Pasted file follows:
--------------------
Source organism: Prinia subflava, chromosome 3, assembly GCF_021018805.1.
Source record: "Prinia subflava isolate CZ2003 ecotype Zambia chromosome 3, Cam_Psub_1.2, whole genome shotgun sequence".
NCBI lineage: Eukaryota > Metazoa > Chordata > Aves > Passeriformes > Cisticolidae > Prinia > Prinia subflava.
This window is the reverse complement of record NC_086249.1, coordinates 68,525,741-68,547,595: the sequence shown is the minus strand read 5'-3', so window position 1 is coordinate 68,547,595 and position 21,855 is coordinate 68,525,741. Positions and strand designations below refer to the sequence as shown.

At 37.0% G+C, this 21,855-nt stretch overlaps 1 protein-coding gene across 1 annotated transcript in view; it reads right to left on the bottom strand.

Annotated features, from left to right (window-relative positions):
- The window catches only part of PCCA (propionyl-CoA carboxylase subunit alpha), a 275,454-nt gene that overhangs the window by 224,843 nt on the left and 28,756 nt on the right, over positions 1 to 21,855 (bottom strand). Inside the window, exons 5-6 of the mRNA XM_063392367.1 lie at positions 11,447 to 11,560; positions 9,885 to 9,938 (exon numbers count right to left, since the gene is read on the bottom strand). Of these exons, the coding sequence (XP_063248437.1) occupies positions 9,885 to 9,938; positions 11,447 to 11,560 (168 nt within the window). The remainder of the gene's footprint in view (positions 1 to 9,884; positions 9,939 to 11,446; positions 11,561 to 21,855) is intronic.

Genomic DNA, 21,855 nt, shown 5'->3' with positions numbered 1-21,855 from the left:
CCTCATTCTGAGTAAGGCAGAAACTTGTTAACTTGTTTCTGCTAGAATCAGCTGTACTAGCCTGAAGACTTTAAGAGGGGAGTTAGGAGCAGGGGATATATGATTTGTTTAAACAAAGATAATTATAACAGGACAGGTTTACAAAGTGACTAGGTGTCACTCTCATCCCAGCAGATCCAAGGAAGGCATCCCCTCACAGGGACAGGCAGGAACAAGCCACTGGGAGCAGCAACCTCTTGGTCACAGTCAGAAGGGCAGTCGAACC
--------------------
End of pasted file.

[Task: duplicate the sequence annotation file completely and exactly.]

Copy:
Source organism: Prinia subflava, chromosome 3, assembly GCF_021018805.1.
Source record: "Prinia subflava isolate CZ2003 ecotype Zambia chromosome 3, Cam_Psub_1.2, whole genome shotgun sequence".
NCBI lineage: Eukaryota > Metazoa > Chordata > Aves > Passeriformes > Cisticolidae > Prinia > Prinia subflava.
This window is the reverse complement of record NC_086249.1, coordinates 68,525,741-68,547,595: the sequence shown is the minus strand read 5'-3', so window position 1 is coordinate 68,547,595 and position 21,855 is coordinate 68,525,741. Positions and strand designations below refer to the sequence as shown.

At 37.0% G+C, this 21,855-nt stretch overlaps 1 protein-coding gene across 1 annotated transcript in view; it reads right to left on the bottom strand.

Annotated features, from left to right (window-relative positions):
- The window catches only part of PCCA (propionyl-CoA carboxylase subunit alpha), a 275,454-nt gene that overhangs the window by 224,843 nt on the left and 28,756 nt on the right, over positions 1 to 21,855 (bottom strand). Inside the window, exons 5-6 of the mRNA XM_063392367.1 lie at positions 11,447 to 11,560; positions 9,885 to 9,938 (exon numbers count right to left, since the gene is read on the bottom strand). Of these exons, the coding sequence (XP_063248437.1) occupies positions 9,885 to 9,938; positions 11,447 to 11,560 (168 nt within the window). The remainder of the gene's footprint in view (positions 1 to 9,884; positions 9,939 to 11,446; positions 11,561 to 21,855) is intronic.

Genomic DNA, 21,855 nt, shown 5'->3' with positions numbered 1-21,855 from the left:
CCTCATTCTGAGTAAGGCAGAAACTTGTTAACTTGTTTCTGCTAGAATCAGCTGTACTAGCCTGAAGACTTTAAGAGGGGAGTTAGGAGCAGGGGATATATGATTTGTTTAAACAAAGATAATTATAACAGGACAGGTTTACAAAGTGACTAGGTGTCACTCTCATCCCAGCAGATCCAAGGAAGGCATCCCCTCACAGGGACAGGCAGGAACAAGCCACTGGGAGCAGCAACCTCTTGGTCACAGTCAGAAGGGCAGTCGAACC